How to survive grad school applications

An essential guide to planning for the future


With chill winds sweeping across campus and graduation on the increasingly-visible horizon, there’s only one thing left to do for many students moving on from Queen’s — begin applying to as many graduate programs, internships and jobs as you can stomach.

Having completed this process last fall — I’m now in a Legal and Political Thought Master’s program — I have a pretty good handle on how to make it through unscathed and thought it was time to pass along the knowledge.

I’ve found that really preparing to graduate is the one thing that makes the prospect of building a small, concealed habitat under a desk in Stauffer, and living there forever, seem profoundly appealing.

The first thing to expect when applying to grad school is sudden and overwhelming uncertainty about what you want to do, where you want to live and why you’re even going back to school in the first place. The same goes for career jobs.

One strategy to consider for clearing this hurdle is writing down what you value most and evaluating opportunities based on how they align with that list.

However, my best advice is to apply broadly and without discrimination. Comedy Writing and Performance at Humber? That could be useful! Sommelier certification program at Niagara College? I’m pretty sure that’s actually the dream!

If you can’t decide what you want to do, just throw your name in for anything and everything.  If you’re not ready to jump into the real world just yet, maybe it’s time to pack up and head to Europe while you figure it out. It will take every moment of your “free” time from now until you actually cross the stage to receive your degree but who knows?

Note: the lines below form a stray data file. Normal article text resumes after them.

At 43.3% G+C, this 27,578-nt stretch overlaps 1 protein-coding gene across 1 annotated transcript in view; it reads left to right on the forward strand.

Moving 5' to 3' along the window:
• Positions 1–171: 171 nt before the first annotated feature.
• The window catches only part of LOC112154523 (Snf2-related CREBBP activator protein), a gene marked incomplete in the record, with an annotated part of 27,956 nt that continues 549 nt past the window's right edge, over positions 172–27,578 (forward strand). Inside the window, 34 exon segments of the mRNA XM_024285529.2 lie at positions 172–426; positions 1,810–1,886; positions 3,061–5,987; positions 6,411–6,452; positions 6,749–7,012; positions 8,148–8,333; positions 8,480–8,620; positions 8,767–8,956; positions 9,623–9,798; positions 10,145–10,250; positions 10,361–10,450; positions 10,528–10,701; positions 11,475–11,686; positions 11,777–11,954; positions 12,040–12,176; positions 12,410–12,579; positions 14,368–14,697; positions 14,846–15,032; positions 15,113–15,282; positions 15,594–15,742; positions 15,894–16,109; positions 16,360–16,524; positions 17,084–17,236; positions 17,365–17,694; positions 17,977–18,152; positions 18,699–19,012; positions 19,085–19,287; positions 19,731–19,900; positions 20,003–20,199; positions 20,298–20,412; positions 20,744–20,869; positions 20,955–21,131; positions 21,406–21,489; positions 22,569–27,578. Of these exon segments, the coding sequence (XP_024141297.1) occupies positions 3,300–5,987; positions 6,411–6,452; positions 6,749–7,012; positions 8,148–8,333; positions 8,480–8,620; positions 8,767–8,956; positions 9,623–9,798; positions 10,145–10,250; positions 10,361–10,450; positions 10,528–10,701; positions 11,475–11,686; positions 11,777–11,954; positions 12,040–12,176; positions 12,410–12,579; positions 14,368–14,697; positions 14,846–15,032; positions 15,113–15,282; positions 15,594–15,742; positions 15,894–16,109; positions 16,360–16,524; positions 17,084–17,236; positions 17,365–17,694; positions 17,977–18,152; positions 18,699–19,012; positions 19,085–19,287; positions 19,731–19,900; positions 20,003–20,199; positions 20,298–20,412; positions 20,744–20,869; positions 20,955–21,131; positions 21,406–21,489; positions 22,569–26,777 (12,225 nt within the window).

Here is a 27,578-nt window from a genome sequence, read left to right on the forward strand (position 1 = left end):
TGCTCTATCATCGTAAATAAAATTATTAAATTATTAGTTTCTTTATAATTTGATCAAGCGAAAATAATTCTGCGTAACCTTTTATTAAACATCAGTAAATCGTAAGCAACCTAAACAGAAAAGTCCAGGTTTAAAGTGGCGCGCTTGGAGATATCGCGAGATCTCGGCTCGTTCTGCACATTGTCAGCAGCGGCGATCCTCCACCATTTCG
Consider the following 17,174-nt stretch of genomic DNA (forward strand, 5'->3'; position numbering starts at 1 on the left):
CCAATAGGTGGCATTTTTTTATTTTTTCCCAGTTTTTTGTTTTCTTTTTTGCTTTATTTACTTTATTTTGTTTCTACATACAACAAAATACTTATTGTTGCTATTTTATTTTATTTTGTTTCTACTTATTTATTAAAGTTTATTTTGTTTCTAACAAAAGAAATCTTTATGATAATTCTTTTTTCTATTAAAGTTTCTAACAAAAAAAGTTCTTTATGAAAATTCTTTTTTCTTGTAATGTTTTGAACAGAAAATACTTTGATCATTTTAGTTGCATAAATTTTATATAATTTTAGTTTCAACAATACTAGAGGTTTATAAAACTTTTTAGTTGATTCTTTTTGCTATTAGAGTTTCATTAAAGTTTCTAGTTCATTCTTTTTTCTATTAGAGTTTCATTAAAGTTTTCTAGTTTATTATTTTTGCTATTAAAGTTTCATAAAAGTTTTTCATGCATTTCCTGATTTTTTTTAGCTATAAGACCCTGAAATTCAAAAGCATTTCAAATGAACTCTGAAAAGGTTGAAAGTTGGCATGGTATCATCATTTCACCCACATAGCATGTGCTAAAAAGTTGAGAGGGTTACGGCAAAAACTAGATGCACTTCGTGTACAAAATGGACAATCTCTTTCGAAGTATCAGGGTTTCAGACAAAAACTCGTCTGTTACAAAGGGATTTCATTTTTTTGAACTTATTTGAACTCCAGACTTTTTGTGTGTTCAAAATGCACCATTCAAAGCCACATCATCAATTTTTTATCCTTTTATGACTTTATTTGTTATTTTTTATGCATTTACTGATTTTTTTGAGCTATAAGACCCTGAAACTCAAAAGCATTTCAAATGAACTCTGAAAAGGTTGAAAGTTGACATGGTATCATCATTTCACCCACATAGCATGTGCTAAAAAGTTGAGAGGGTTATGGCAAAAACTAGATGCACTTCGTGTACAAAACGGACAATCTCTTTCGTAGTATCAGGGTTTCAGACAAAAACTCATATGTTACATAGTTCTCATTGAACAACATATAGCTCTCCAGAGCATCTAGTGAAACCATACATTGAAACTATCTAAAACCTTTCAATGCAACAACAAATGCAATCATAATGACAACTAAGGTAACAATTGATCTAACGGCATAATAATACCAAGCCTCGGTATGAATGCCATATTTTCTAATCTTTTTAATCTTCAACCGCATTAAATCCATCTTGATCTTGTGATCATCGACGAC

The next thing you’ll want to prepare for are the frequent and spontaneous meltdowns. These will be triggered by friends telling you how well they did on their LSAT, your parents asking if you’ve heard back from any schools yet and any lingering self-doubt you might’ve thought you’d done away with.

Keep in mind that we’re all heading to different places in life, so it wouldn’t make sense to all take the same path.

If that doesn’t work, I highly recommend carrying a travel pack of Kleenex at all times, as well as a puppy to comfort you or distract others as needed. I also advise you to start planting the seeds now that you’re struggling with really bad allergies this fall, so that you can pull that excuse out of your back pocket at a later date.

Last — and most important — developing a really great 25-word response to questions about next year will help you feel more confident when you’re put on the spot. “I’ve applied to a few grad programs and jobs, but I’m still figuring out which city has the best yoga studios to support my practice,” is one option I’m happy to pass along free of charge. Most people who ask this question only want to tell you their own plans, so don’t worry about fleshing out too many details.

To sum up, planning for life post-grad can be full of ups and downs. The thing to remember is that if you’re adequately prepared and able to completely detach from feeling emotions, you should have nothing to worry about.

Keep your GPA high, work on your personal essays and … um seriously does anyone have a puppy I can borrow just for like six weeks?

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